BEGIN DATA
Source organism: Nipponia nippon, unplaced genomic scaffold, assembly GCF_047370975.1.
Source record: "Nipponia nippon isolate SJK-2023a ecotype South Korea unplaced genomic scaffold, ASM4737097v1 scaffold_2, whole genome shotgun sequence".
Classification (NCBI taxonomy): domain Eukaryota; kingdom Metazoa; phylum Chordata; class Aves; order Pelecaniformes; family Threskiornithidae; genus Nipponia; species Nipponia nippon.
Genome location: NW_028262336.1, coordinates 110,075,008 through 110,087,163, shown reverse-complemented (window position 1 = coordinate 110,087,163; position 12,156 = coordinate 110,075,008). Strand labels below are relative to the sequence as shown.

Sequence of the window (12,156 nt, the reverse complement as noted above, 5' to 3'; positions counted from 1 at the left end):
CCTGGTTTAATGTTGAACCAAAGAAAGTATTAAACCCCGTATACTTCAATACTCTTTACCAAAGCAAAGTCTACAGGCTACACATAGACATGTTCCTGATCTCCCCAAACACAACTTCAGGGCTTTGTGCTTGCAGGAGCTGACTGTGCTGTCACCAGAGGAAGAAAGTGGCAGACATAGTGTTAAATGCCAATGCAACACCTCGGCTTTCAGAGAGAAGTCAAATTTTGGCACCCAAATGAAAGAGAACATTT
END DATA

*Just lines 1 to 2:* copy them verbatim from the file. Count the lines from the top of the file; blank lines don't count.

Source organism: Nipponia nippon, unplaced genomic scaffold, assembly GCF_047370975.1.
Source record: "Nipponia nippon isolate SJK-2023a ecotype South Korea unplaced genomic scaffold, ASM4737097v1 scaffold_2, whole genome shotgun sequence".